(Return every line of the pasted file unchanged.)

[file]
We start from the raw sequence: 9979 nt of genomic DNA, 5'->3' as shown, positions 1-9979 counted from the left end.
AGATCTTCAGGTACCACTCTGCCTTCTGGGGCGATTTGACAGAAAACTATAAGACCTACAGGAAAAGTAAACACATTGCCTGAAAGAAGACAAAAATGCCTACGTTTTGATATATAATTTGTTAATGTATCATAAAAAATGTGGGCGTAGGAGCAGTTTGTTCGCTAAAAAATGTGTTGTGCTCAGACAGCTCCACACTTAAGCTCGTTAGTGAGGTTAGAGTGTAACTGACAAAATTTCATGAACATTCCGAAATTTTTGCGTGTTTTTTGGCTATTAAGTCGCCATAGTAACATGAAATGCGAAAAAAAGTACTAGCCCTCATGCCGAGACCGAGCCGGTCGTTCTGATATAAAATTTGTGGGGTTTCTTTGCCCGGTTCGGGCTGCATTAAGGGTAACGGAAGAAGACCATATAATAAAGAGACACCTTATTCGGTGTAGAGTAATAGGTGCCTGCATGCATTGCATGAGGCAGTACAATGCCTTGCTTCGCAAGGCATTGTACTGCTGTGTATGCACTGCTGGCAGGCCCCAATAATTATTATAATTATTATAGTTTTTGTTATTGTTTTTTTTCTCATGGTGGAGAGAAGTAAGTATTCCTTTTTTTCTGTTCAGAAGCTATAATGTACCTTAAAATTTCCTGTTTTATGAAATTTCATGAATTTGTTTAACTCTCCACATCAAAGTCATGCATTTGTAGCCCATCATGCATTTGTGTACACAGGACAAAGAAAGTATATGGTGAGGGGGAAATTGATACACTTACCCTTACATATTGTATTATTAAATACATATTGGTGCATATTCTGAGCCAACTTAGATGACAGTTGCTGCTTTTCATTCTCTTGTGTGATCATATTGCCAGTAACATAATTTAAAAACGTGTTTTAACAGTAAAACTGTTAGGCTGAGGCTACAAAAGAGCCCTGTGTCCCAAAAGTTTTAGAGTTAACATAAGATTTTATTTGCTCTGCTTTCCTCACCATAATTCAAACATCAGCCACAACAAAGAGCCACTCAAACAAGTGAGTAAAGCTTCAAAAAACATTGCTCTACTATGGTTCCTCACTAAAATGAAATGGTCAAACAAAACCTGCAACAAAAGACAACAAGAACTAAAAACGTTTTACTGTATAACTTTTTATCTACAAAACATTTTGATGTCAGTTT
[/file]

We start from the raw sequence: 9979 nt of genomic DNA, 5'->3' as shown, positions 1-9979 counted from the left end.
AGATCTTCAGGTACCACTCTGCCTTCTGGGGCGATTTGACAGAAAACTATAAGACCTACAGGAAAAGTAAACACATTGCCTGAAAGAAGACAAAAATGCCTACGTTTTGATATATAATTTGTTAATGTATCATAAAAAATGTGGGCGTAGGAGCAGTTTGTTCGCTAAAAAATGTGTTGTGCTCAGACAGCTCCACACTTAAGCTCGTTAGTGAGGTTAGAGTGTAACTGACAAAATTTCATGAACATTCCGAAATTTTTGCGTGTTTTTTGGCTATTAAGTCGCCATAGTAACATGAAATGCGAAAAAAAGTACTAGCCCTCATGCCGAGACCGAGCCGGTCGTTCTGATATAAAATTTGTGGGGTTTCTTTGCCCGGTTCGGGCTGCATTAAGGGTAACGGAAGAAGACCATATAATAAAGAGACACCTTATTCGGTGTAGAGTAATAGGTGCCTGCATGCATTGCATGAGGCAGTACAATGCCTTGCTTCGCAAGGCATTGTACTGCTGTGTATGCACTGCTGGCAGGCCCCAATAATTATTATAATTATTATAGTTTTTGTTATTGTTTTTTTTCTCATGGTGGAGAGAAGTAAGTATTCCTTTTTTTCTGTTCAGAAGCTATAATGTACCTTAAAATTTCCTGTTTTATGAAATTTCATGAATTTGTTTAACTCTCCACATCAAAGTCATGCATTTGTAGCCCATCATGCATTTGTGTACACAGGACAAAGAAAGTATATGGTGAGGGGGAAATTGATACACTTACCCTTACATATTGTATTATTAAATACATATTGGTGCATATTCTGAGCCAACTTAGATGACAGTTGCTGCTTTTCATTCTCTTGTGTGATCATATTGCCAGTAACATAATTTAAAAACGTGTTTTAACAGTAAAACTGTTAGGCTGAGGCTACAAAAGAGCCCTGTGTCCCAAAAGTTTTAGAGTTAACATAAGATTTTATTTGCTCTGCTTTCCTCACCATAATTCAAACATCAGCCACAACAAAGAGCCACTCAAACAAGTGAGTAAAGCTTCAAAAAACATTGCTCTACTATGGTTCCTCACTAAAATGAAATGGTCAAACAAAACCTGCAACAAAAGACAACAAGAACTAAAAACGTTTTACTGTATAACTTTTTATCTACAAAACATTTTGATGTCAGTTT